Freight+Volume is pleased to announce the debut of a significant new talent, Trudy Benson. Working in the rich abstract vein of Hodgkin, Oehlen, and Murray, Benson conjures up a dazzling theatre of mark making and pure delight in paint. She is unafraid to explore new avenues of proof that painting never dies, it only becomes more emphatically alive in its varied and stubborn pleasures. Benson provides a framework of superimposed and overlapping picture planes, thick sculptural relief, and brash color to convey this enjoyment. From subtle vignettes such as “Basketball” to bold tableaus such as “Space Jam 1” and “Painting”, we share in the artist’s unbridled enthusiasm for the medium.
Inserting recognizable silhouettes into her paintings as she would a certain brush stroke, Benson suggests a belief that the contemporary abstract library must include shapes that garner some kind of outside (of painting) reference. None of the mark making is intended to be purely flat, rather it is all intended to have hermeneutic associations. Though one couldn’t look at one of these paintings and call it a picture, or imitation, in making the paintings solid paint is its own form and there is some kind of system, like plumbing, that speaks of the painting’s production. For example, the thickest of marks on the canvas is made with a loaded brush and its width extends slightly more on either side than that of the brush used to paint it. Every manifestation in paint is clearly imaged as a result of a particular application.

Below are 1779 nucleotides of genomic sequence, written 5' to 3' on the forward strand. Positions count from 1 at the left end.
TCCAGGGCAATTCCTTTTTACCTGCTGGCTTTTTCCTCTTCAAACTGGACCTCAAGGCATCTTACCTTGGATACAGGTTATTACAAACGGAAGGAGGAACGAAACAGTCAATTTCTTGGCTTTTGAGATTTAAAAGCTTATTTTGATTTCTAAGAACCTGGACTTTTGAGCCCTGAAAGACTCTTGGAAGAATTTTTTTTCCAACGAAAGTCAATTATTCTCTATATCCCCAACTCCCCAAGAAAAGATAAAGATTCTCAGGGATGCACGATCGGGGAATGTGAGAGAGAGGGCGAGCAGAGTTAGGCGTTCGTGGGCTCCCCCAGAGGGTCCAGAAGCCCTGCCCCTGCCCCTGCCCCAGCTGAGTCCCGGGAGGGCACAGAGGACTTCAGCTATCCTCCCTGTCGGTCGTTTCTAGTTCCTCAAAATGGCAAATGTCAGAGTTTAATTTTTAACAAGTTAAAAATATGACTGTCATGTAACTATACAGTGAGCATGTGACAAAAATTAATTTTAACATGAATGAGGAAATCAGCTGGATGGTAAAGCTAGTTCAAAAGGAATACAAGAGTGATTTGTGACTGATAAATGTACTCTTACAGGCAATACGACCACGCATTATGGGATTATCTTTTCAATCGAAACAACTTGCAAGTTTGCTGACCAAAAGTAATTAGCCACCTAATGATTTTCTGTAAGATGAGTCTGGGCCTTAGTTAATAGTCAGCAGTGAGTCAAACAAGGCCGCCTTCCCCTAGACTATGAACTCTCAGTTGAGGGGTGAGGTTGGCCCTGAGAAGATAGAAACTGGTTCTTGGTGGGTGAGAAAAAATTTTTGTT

Benson paints both tactilely and visually, attempting to bring these two different ways of experiencing the world into one painting. Painting cannot simply be ocular, there must also be a phenomenological approach to the painting as an object. The use of the expressionist brushstroke is best served next to a Jack Youngerman-esque cutout in paint. Benson’s use of the gestural and painterly mark is not a stand-in for an emotional catharsis; it is part of a critical discourse with the history of painting. Her combining of different painting tropes is an articulation of what paint can do. Clement Greenberg spoke of painting’s inherent medium specificity by saying that a painting is a two-dimensional object, so ideally “pure” painting should be as flat as possible. Benson argues that paint, as a heavy-bodied liquid, has an inherent viscosity. Heavy-bodied silhouettes or large solid forms suggest negative space, and at the same time the materiality of the form reiterates its presence. For Benson, making paintings has everything to do with the nature of paint at the surface as a sculptural material, color as a mutable component, and a contemporary painting vocabulary as inclusive of lowbrow culture as well as highbrow painting tropes.
Trudy Benson completed her undergraduate work in Virginia, received her MFA this year from Pratt, and has already appeared in numerous group shows in NY and Boston.